Isabel Stokholm (Cambridge)
Fathers & Sons? Uncovering cross-generational relations in the Russian art world, 1880-1923
Supervisor: Dr Rosalind Polly Blakesley
My research interests emerged from my undergraduate dissertation on the Siberian painter, Vasily Surikov (1848-1916). I found that this ‘old-guard’ artist was, to my surprise, enthralled by the artistic developments of modernism and the early avant-garde, and was in turn deeply respected by many progressive young artists. Yet this example of positive exchange between artistic generations does not fit with our current understanding of the art world in late Imperial Russia.
Surikov was a member of a prominent association of realists known as the Peredvizhniki (or Wanderers). Formed in 1870, they were the first artists in Russia to practice their craft free of institutional control. While comparatively unknown in Europe, the Peredvizhniki are celebrated in their homeland as fathers of Russian art.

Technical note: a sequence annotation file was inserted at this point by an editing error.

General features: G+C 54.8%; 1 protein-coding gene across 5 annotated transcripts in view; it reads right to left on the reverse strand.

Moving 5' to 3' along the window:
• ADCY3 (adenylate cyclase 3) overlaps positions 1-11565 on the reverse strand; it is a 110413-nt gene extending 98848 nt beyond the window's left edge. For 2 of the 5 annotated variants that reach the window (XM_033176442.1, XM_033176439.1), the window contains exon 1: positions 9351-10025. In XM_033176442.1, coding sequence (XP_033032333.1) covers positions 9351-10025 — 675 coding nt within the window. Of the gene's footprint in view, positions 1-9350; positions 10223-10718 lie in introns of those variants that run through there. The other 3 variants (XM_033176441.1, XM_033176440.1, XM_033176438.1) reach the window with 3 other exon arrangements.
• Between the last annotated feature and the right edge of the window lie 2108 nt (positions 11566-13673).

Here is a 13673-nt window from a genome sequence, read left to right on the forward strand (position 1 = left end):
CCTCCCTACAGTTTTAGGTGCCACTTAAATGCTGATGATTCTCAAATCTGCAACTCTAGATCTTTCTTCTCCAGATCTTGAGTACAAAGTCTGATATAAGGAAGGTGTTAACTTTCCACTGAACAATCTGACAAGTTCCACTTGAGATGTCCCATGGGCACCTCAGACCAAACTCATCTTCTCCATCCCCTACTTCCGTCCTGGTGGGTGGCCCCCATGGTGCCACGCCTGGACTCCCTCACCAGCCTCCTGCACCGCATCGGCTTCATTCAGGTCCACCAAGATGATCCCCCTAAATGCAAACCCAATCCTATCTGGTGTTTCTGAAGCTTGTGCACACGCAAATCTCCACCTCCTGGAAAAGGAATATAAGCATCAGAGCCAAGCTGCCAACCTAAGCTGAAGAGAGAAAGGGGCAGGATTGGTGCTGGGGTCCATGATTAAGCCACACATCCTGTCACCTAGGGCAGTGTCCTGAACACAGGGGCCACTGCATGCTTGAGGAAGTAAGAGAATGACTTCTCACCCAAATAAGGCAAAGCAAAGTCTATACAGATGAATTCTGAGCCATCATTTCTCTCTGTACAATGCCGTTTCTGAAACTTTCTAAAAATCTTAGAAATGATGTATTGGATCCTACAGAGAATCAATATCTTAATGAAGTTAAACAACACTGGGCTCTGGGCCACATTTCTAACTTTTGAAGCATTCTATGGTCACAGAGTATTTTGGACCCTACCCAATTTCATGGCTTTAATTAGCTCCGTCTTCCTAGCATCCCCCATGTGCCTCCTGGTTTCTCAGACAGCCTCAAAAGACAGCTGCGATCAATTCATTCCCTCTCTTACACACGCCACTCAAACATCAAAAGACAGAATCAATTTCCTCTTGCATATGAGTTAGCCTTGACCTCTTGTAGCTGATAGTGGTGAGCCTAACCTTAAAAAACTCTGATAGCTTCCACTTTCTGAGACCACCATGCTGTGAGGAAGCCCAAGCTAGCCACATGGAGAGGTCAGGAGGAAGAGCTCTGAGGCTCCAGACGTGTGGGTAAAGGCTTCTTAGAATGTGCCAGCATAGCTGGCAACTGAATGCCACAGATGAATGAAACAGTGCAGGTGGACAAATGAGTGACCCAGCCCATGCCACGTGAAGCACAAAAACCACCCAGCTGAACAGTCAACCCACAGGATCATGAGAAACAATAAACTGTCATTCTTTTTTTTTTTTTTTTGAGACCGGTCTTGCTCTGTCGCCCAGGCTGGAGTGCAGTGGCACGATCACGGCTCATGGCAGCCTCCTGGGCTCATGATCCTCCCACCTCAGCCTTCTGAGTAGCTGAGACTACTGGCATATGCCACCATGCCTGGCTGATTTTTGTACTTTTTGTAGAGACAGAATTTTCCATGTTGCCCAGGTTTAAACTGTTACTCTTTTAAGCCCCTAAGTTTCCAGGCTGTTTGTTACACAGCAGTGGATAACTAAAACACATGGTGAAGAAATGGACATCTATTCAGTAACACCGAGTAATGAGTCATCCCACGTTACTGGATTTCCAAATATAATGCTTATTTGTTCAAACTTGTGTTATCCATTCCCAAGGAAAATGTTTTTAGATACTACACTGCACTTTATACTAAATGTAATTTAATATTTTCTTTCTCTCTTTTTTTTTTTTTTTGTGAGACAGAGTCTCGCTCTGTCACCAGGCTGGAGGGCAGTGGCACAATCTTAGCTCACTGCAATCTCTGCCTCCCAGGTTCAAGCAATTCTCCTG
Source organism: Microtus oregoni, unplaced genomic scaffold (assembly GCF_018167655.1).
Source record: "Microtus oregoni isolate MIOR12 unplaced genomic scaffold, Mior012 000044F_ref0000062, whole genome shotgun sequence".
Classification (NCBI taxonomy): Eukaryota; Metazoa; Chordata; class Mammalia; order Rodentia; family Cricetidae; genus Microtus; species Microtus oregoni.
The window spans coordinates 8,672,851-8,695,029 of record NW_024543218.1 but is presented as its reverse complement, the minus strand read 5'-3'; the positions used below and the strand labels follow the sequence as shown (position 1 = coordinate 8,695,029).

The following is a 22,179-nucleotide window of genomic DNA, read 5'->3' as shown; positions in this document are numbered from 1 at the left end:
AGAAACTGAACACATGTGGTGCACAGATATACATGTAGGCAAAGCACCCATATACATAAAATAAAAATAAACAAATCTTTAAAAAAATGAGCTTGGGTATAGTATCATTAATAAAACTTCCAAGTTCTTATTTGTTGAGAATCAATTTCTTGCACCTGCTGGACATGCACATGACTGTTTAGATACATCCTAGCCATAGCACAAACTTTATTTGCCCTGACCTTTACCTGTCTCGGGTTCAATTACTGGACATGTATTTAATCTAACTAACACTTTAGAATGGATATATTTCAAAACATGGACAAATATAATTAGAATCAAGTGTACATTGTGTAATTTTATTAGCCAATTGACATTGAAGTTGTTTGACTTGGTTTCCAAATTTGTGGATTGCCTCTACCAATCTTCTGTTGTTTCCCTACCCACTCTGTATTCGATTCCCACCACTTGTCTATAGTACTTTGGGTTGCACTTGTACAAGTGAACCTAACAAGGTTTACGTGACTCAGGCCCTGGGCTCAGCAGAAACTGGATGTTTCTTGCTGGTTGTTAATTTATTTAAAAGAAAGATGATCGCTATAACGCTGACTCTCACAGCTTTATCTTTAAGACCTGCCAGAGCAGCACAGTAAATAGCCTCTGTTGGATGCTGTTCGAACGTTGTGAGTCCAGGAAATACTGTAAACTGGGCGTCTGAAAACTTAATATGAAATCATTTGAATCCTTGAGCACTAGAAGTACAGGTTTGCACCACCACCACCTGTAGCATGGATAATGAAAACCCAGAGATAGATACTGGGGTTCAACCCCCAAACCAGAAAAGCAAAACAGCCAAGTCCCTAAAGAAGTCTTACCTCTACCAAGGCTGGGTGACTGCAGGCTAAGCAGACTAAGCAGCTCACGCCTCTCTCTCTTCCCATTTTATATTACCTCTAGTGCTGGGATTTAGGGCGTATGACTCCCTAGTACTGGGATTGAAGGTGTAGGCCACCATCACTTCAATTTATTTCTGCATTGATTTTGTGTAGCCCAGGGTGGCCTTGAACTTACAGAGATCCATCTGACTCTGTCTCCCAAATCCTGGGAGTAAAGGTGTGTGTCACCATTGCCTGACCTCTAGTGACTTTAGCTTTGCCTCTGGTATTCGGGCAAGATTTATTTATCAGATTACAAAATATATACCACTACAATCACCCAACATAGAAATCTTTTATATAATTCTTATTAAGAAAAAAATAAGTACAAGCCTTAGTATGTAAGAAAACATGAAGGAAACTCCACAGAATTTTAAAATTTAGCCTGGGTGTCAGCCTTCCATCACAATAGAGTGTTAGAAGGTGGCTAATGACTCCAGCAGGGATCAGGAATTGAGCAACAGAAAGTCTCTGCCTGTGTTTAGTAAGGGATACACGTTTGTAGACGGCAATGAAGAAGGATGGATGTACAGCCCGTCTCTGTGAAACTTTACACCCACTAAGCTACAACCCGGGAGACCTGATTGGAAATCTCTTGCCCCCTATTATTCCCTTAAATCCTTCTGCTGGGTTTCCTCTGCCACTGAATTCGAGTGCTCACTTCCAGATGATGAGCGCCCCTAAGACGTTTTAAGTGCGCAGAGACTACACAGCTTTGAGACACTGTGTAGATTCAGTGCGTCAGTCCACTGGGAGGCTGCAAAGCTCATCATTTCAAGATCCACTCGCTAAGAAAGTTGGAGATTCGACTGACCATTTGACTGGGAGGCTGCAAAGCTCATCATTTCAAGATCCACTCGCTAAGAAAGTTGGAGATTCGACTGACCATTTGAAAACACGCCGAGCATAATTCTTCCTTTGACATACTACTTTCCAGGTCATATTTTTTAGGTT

Yet the Peredvizhniki are widely considered to have declined in the 1890s, ceasing to progress and becoming oppressors of new artistic trends. This view, which effectively casts aside the final three decades of the association's 53-year existence, has much to do with a cult created in the 1930s of the supposedly 'democratic' Peredvizhniki. Within this Stalinist framework, employed for propaganda purposes, any association between them and younger 'decadent' artists of the avant-garde was impossible.
My research reassesses the assumption of generational rupture. This challenges the notion of linearity in Russia's artistic evolution, according to which one avant-garde replaces an established order and young artists supplant the old. How did different generations engage with one another? Did ‘artistic generations’ even exist? How, as professors at great institutions of art instruction, did the Peredvizhniki shape the training of future generations? And how did socialising between young and old affect artistic development? I believe a generational approach has the potential to dramatically reconfigure how we see the evolution of art in Russia – affecting not only our understanding of the Peredvizhnik legacy, but also the development of Russia's renowned avant-garde.